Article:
Our friends at the Public Health Advocacy Institute (PHAI), Center for Digital Democracy and Berkeley Media Studies Group released a must-read report in late December studying the “state legal approaches available to stem the harmful tide of digital food marketing targeted at children and teens.”
Digital food marketing is considered among the most dangerous ways food and beverage companies are advertising unhealthy products to young people. Invasive marketing efforts such as interactive websites, advergames, contests, mobile applications and online viral marketing campaigns are designed to get children and teens to request and consume unhealthy food and beverage products.
Many legal and child development experts believe marketing to children is inappropriate, and is especially deceptive for children under the age of 8, who cannot understand the persuasive intent of advertising.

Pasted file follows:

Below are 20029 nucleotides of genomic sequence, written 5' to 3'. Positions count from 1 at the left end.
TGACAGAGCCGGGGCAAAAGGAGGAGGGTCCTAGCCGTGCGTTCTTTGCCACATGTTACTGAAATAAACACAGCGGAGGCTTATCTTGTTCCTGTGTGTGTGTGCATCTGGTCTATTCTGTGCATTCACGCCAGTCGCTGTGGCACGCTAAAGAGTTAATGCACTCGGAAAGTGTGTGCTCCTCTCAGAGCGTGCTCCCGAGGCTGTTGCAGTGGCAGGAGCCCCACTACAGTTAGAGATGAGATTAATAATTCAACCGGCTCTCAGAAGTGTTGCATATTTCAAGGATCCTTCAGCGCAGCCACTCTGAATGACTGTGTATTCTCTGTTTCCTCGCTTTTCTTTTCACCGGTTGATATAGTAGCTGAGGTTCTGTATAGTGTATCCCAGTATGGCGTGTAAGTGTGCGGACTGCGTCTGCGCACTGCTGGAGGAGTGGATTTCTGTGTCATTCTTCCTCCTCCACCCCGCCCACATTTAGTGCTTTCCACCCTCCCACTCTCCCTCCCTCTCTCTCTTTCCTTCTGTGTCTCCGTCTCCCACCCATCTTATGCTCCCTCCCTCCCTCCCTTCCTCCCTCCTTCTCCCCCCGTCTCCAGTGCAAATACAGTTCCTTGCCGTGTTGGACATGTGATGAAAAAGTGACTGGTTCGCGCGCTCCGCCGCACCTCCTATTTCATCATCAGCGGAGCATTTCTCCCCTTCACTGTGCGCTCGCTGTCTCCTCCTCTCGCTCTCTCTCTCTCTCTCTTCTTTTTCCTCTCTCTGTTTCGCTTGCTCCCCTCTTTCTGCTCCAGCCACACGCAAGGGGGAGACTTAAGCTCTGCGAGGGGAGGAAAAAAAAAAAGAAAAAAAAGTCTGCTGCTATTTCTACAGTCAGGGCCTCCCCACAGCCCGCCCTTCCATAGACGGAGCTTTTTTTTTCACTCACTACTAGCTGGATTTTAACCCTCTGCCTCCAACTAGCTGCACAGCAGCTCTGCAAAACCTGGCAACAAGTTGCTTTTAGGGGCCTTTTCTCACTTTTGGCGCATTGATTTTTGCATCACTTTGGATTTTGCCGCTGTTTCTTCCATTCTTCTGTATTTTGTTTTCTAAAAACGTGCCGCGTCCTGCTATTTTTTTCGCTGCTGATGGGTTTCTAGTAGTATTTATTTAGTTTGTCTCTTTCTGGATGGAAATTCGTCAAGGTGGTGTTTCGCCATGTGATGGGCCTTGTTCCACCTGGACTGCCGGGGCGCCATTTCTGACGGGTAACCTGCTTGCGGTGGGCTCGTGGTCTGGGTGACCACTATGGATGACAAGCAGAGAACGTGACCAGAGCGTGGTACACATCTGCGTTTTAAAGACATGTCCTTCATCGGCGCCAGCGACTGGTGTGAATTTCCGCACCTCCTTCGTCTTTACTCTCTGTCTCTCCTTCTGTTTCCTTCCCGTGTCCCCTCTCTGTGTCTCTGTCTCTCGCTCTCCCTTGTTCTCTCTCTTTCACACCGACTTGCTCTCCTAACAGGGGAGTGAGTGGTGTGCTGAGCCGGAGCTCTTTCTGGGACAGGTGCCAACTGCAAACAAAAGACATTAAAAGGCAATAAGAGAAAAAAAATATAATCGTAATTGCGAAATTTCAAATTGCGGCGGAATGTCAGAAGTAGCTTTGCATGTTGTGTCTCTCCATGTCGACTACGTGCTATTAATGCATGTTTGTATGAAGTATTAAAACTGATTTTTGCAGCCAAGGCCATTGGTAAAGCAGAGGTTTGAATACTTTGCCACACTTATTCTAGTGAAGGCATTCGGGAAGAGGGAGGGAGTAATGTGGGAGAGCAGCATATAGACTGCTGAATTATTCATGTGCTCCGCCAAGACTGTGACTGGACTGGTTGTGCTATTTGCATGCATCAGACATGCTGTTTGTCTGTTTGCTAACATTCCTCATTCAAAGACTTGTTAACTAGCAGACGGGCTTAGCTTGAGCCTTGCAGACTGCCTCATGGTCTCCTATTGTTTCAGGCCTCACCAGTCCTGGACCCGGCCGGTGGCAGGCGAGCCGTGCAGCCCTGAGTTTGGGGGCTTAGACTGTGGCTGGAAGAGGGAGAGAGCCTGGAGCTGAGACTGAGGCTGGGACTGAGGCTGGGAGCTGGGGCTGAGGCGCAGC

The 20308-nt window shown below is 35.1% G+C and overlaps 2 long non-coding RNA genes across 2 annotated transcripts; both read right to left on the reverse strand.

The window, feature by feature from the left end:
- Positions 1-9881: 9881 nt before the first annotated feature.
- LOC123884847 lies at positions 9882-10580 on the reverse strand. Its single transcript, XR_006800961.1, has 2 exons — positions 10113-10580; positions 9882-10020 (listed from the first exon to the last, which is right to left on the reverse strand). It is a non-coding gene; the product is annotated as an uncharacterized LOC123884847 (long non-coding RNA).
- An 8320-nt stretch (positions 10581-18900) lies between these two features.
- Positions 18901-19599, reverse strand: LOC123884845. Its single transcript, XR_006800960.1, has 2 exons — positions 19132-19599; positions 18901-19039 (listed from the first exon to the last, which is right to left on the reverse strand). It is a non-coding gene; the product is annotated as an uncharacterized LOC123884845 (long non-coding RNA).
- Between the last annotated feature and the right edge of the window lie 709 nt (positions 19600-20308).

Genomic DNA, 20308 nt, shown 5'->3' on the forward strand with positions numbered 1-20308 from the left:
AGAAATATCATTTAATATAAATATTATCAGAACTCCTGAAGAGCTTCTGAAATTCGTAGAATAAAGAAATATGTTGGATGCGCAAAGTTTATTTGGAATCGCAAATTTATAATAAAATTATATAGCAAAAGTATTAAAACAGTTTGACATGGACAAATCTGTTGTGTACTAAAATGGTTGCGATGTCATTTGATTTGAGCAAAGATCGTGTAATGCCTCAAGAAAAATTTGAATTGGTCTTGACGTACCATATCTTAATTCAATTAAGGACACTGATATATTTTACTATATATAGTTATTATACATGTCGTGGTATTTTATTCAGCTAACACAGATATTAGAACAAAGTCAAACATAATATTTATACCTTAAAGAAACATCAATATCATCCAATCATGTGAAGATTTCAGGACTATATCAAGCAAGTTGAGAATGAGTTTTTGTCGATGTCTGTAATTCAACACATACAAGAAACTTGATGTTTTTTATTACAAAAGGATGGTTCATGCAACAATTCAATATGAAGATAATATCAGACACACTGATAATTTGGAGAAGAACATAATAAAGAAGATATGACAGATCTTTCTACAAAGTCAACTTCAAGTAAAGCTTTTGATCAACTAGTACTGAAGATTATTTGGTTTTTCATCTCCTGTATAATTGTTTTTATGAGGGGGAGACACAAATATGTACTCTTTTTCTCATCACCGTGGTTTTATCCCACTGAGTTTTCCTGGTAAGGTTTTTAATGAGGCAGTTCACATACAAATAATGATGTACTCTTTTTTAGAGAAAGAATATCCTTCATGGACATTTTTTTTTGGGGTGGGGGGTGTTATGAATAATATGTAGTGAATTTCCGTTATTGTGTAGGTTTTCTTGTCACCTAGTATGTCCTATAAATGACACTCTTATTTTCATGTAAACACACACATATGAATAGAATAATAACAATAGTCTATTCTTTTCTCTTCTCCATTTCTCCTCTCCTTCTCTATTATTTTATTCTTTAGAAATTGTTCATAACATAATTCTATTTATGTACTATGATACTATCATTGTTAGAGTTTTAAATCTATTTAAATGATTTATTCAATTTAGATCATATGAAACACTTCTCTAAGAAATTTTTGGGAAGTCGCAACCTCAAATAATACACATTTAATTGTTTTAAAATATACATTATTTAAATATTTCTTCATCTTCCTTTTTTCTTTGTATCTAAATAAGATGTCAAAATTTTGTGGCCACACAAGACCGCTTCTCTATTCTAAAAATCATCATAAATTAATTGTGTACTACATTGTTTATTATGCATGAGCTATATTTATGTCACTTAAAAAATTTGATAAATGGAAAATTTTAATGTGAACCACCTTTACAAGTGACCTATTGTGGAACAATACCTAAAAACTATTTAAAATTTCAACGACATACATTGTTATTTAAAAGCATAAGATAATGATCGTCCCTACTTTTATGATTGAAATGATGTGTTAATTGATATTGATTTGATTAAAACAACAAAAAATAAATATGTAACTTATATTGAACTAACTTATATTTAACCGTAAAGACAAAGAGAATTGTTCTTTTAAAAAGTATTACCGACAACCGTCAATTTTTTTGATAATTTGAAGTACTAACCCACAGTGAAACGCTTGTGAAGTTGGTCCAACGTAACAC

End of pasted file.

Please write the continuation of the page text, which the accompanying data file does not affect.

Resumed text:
The new report is designed to help state attorneys and other advocates reduce this pervasive marketing by using state consumer protection law, which grant state attorneys general the authority to protect consumers from deceptive marketing.
“There is a general failure to understand the disturbing marketing practices that are becoming commonplace in the digital marketing world,” said Mark Gottlieb, PHAI’s executive director. “This report goes a long way toward closing the knowledge gap between those using powerful technology to sell junk to kids and those who have the responsibility to protect them.”
Now it’s up to state attorneys general to step up, according to Cara Wilking, PHAI’s senior staff attorney who authored the report. “State attorneys general are in a unique position to leverage state law approaches to stop unfair, deceptive, or otherwise illegal digital marketing of unhealthy foods to our youngest and most vulnerable consumers,” she said.
Click here to read the full report.